I seem to recall hearing this story before (maybe you told me about it the last time I wrote about not sleeping, or else you wrote about it separately). But man oh man, insomnia is awful. For me I seem to be able to fall asleep just fine, but then I wake up a few hours later and if I don’t turn my brain off quickly with the remote control, it starts spinning out of control thinking about all the things that make me anxious, and then I’m done for.

      • Steven Towers Steven Towers says:

        Chronic insomnia doesn’t kill you directly—and most people eventually have rebound nights where they crash hard and catch up—but it can kill you indirectly, as in having a stroke from extreme hypertension.

        I still have bouts of insomnia, but they’re manageable. I tend to wake up at about 2:30 and 3:00 with a head full of anxious, ill-formed thoughts about stuff going on in my life. I’m usually back asleep within 30-60 minutes. Reading sometimes helps get my mind off of the voices in my head. So long as I get 6+ hours in, I’m not too loopy the next day, but I’m not 100% unless I get 7.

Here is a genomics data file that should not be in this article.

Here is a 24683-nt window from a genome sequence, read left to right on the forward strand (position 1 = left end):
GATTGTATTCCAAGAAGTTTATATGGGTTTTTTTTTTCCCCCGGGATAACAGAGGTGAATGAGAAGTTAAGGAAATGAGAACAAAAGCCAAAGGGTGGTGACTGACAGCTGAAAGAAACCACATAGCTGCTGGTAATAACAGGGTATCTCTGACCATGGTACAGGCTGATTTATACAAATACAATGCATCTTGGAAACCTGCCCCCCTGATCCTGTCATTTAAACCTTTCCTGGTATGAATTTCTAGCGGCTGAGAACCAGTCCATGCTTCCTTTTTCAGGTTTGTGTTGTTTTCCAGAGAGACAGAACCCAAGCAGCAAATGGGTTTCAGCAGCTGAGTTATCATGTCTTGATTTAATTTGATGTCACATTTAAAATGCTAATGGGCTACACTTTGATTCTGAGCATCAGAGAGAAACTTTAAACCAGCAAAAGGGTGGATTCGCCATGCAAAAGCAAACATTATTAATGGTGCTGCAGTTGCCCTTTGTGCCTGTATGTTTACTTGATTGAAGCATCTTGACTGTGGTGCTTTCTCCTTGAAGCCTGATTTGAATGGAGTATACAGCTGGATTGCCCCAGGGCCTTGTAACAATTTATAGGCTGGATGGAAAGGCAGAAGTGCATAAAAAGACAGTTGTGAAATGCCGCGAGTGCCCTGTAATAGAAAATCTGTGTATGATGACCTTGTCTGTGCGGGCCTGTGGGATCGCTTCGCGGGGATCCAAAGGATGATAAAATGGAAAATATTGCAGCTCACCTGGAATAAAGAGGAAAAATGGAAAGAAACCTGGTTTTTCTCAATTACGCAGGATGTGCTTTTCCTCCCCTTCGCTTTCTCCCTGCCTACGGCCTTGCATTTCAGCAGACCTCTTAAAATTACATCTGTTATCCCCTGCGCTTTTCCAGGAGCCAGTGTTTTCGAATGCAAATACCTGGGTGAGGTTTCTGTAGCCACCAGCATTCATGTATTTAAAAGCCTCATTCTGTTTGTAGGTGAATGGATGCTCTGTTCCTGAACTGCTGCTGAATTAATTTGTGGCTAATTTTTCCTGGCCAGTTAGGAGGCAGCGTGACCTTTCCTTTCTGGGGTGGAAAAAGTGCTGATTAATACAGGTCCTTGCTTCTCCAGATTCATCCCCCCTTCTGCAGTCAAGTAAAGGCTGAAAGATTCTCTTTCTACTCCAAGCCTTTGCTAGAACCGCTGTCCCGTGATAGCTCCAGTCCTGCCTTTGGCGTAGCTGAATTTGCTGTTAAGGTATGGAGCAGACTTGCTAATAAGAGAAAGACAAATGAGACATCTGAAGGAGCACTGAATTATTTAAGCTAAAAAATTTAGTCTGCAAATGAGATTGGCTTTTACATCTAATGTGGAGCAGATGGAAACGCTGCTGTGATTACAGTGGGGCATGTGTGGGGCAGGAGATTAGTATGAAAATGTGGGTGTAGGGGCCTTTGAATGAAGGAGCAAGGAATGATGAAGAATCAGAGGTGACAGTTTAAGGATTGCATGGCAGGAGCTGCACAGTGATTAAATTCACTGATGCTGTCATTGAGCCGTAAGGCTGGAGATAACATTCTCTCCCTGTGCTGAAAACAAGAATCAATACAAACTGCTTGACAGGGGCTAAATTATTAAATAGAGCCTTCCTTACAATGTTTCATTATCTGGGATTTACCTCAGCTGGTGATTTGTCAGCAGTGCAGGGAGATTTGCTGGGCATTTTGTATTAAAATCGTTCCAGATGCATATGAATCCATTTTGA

I wear my FitBit at night, so I get to see my sleep patterns (REM, nREM, deep, awake) on a graph every morning. Usually I look at the graph and say, “Yep, that’s about how it felt.”

        • Valerie Ing Valerie Ing says:

          Maybe I’ll get a FitBit! I hate being prodded into exercising, but I’d really be interested in checking out my sleep patterns!

  10. Oh, dearest Valerie. If there were crappy year awards, you’d win. I’m so sorry, about everything, but especially the human losses … and now your sister-in-law. It’s too much, and no wonder you can’t sleep. You know, even glue like you needs a break sometimes.